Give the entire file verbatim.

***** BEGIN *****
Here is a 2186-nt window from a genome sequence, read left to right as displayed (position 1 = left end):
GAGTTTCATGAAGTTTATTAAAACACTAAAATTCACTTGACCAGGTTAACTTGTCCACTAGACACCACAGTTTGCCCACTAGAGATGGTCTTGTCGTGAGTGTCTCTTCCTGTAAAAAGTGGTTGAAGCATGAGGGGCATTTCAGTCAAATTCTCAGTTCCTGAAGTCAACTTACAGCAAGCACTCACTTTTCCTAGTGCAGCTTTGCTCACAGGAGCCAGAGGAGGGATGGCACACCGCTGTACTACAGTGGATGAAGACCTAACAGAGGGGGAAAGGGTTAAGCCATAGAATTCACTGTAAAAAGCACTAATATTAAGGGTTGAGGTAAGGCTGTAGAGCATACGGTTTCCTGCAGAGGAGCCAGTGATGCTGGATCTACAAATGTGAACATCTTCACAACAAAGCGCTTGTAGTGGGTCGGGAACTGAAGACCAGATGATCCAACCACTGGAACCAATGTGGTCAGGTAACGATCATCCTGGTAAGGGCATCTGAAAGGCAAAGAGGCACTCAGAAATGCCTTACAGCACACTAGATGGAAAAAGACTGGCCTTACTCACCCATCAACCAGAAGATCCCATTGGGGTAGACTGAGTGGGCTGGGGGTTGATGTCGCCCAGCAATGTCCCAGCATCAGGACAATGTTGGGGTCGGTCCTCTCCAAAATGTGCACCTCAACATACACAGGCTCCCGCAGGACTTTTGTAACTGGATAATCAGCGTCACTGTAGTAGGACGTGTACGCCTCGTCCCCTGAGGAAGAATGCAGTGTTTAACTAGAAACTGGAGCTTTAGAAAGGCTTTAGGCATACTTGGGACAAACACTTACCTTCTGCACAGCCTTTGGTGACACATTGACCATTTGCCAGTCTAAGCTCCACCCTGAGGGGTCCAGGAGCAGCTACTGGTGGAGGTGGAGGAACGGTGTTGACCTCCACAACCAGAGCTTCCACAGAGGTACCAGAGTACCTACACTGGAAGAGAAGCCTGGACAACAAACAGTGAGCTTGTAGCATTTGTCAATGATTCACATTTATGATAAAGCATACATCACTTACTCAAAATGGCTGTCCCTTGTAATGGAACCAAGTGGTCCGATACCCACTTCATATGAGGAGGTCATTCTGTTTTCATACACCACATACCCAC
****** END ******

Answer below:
Here is a 2186-nt window from a genome sequence, read left to right as displayed (position 1 = left end):
GAGTTTCATGAAGTTTATTAAAACACTAAAATTCACTTGACCAGGTTAACTTGTCCACTAGACACCACAGTTTGCCCACTAGAGATGGTCTTGTCGTGAGTGTCTCTTCCTGTAAAAAGTGGTTGAAGCATGAGGGGCATTTCAGTCAAATTCTCAGTTCCTGAAGTCAACTTACAGCAAGCACTCACTTTTCCTAGTGCAGCTTTGCTCACAGGAGCCAGAGGAGGGATGGCACACCGCTGTACTACAGTGGATGAAGACCTAACAGAGGGGGAAAGGGTTAAGCCATAGAATTCACTGTAAAAAGCACTAATATTAAGGGTTGAGGTAAGGCTGTAGAGCATACGGTTTCCTGCAGAGGAGCCAGTGATGCTGGATCTACAAATGTGAACATCTTCACAACAAAGCGCTTGTAGTGGGTCGGGAACTGAAGACCAGATGATCCAACCACTGGAACCAATGTGGTCAGGTAACGATCATCCTGGTAAGGGCATCTGAAAGGCAAAGAGGCACTCAGAAATGCCTTACAGCACACTAGATGGAAAAAGACTGGCCTTACTCACCCATCAACCAGAAGATCCCATTGGGGTAGACTGAGTGGGCTGGGGGTTGATGTCGCCCAGCAATGTCCCAGCATCAGGACAATGTTGGGGTCGGTCCTCTCCAAAATGTGCACCTCAACATACACAGGCTCCCGCAGGACTTTTGTAACTGGATAATCAGCGTCACTGTAGTAGGACGTGTACGCCTCGTCCCCTGAGGAAGAATGCAGTGTTTAACTAGAAACTGGAGCTTTAGAAAGGCTTTAGGCATACTTGGGACAAACACTTACCTTCTGCACAGCCTTTGGTGACACATTGACCATTTGCCAGTCTAAGCTCCACCCTGAGGGGTCCAGGAGCAGCTACTGGTGGAGGTGGAGGAACGGTGTTGACCTCCACAACCAGAGCTTCCACAGAGGTACCAGAGTACCTACACTGGAAGAGAAGCCTGGACAACAAACAGTGAGCTTGTAGCATTTGTCAATGATTCACATTTATGATAAAGCATACATCACTTACTCAAAATGGCTGTCCCTTGTAATGGAACCAAGTGGTCCGATACCCACTTCATATGAGGAGGTCATTCTGTTTTCATACACCACATACCCAC